As part of enhancing India’s defence capabilities, scientists have been quietly working on all-terrain artificial intelligence AI robots that may eventually patrol the country’s borders.
Scientists from defence PSU Bharat Electronics Limited’s (BEL) Central Research Laboratory (CRL) in Bengaluru, who began work on this first responder robot in December 2018, are confident of having the first prototype by December 2019.
BEL CMD Gowthama MV : “AI will change how some critical operations are conducted by the armed forces, and our robot will even been able to patrol the borders.”
Although Ajay Kumar, secretary, defence production, has said the prototype of this robot, along with a few other AI-enabled products from BEL will be ready this year, there has been no specific requirements from the armed forces sent to BEL so far.
“Like Steve Jobs said, users don’t know what they want until you show it to them. As a company committed to R&D, we want to be able to show capabilities that can become useful for armed forces, this is one such project,” Gowthama said.
He said BEL has started putting together preliminary requirements for design and implementation of the project and has already conducted training programmes to build competency in AI robots.
Globally, companies like Irobot Corporation, Northrop Grumman Corporation, Mitsubishi, Thales Group, BAE Systems, General Dynamics Corporation, et al, have been working on first responder border patrol robots. Korea has been building completely different kind of robots—some reports describe them as machines inspired by the Avatar movie.
Experts TOI spoke with—security observers, former military commanders and members of think-tanks —say India is likely to take at least a decade, if not more, to have a functional robot that can perform this task.
“Future wars will not be fought on conventional basis…AI-enabled products will aid decision-making. Robots can save lives of soldiers deployed for border surveillance. The Centre is making efforts to ensure that martyr families are provided a compensation of not less than Rs 1 crore. AI-enabled robots can also help in saving precious lives,” Gowthama said.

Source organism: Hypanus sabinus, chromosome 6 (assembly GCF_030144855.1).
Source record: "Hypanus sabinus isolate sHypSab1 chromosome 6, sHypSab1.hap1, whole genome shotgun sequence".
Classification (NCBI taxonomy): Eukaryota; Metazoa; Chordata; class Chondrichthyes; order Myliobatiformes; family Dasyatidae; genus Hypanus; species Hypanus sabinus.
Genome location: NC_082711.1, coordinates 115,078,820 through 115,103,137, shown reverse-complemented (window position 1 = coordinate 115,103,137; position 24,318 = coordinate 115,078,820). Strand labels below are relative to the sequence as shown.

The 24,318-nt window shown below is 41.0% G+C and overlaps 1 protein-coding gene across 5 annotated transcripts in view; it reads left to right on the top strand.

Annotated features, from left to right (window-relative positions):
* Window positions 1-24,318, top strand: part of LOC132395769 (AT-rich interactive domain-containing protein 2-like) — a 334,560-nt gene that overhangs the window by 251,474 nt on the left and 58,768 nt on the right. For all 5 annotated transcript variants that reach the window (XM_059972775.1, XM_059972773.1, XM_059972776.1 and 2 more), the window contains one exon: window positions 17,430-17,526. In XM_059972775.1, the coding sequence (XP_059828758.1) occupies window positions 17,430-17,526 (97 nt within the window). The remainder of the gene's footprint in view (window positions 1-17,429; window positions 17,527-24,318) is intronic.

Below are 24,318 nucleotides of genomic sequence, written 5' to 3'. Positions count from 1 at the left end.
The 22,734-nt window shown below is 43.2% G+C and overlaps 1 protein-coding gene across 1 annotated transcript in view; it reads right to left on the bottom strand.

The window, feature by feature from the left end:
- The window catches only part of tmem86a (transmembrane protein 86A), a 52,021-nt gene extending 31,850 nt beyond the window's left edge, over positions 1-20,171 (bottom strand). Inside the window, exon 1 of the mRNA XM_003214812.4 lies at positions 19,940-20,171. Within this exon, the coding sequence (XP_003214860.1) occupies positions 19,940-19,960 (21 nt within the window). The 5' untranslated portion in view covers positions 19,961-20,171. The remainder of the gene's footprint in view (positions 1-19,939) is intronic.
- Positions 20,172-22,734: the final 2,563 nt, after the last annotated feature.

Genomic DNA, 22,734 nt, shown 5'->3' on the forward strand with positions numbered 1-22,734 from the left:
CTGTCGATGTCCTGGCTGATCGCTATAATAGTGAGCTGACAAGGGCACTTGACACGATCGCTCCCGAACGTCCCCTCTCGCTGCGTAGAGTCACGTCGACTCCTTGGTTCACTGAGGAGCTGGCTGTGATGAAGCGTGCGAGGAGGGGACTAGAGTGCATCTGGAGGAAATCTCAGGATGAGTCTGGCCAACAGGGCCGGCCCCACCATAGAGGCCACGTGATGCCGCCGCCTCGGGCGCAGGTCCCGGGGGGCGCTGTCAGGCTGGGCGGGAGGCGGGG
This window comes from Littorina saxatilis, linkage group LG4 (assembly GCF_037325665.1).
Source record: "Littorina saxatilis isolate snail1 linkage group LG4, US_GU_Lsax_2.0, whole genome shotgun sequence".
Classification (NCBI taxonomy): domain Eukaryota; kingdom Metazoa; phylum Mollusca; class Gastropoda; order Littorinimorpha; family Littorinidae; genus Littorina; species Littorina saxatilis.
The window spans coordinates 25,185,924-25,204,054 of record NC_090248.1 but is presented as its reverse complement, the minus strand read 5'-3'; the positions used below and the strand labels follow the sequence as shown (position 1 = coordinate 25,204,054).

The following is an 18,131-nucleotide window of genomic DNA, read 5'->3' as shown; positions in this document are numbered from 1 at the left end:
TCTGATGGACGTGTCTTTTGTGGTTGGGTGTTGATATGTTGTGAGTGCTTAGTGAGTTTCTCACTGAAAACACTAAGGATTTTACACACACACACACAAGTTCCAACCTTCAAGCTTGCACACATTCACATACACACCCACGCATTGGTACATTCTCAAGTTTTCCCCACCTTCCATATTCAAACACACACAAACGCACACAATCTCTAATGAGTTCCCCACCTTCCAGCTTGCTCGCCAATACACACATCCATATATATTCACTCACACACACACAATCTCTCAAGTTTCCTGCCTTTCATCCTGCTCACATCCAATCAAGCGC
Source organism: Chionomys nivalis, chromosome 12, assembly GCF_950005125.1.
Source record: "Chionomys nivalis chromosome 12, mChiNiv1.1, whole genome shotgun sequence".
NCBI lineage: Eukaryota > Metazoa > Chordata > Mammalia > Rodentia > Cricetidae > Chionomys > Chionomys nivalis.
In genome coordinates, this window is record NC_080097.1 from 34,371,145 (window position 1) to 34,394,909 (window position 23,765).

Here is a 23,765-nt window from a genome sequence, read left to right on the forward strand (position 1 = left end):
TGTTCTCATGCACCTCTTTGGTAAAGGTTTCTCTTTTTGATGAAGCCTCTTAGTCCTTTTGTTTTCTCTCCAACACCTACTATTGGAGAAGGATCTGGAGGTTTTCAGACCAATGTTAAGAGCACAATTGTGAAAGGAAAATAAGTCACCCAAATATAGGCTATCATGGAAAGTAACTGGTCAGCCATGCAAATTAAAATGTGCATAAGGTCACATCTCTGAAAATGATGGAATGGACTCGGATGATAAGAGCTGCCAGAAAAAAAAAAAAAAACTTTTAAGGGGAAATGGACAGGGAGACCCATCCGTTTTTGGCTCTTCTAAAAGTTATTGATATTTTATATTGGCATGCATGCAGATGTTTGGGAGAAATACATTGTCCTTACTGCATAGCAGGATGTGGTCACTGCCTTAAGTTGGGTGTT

While a rudimentary robot is in the making with significant development already done, the next generation of AI will involve lot of design complexities. There are a lot of challenges to overcome, including collection of raw data.
Gowthama said that the biggest challenge will be to have a machine that can self-learn given that there is no availability of raw data. “Raw data needed for such products is massive and we have to figure out a way to gather that. Once that is in place, we can customise algorithms we’ve built to get the robot to perform very specific tasks,” he said.
User-trials By Feb 2020?
BEL is looking at December first week for internal review of the first prototype and February 2020 for user trials. Currently, BEL has about 80 scientists/engineers working in the all the three AI-specific labs—CRLs in Bengaluru and Ghaziabad, and BEL Software Technology Centre (BSTC) in Bengaluru—put together and the PSU hopes to ramp up the number to 100.
The BEL robot will be equipped with sensors and programmed to communicate with control centre besides being able to work in post disaster situations—such as the Easter blasts in Colombo—while also conducting surveillance.
At present, the estimated cost of each of these robots—if and when orders are placed—would be in the range of Rs 70 lakh and Rs 80 lakh per unit for small orders. “The cost can come down if there are large orders,” Gowthama said.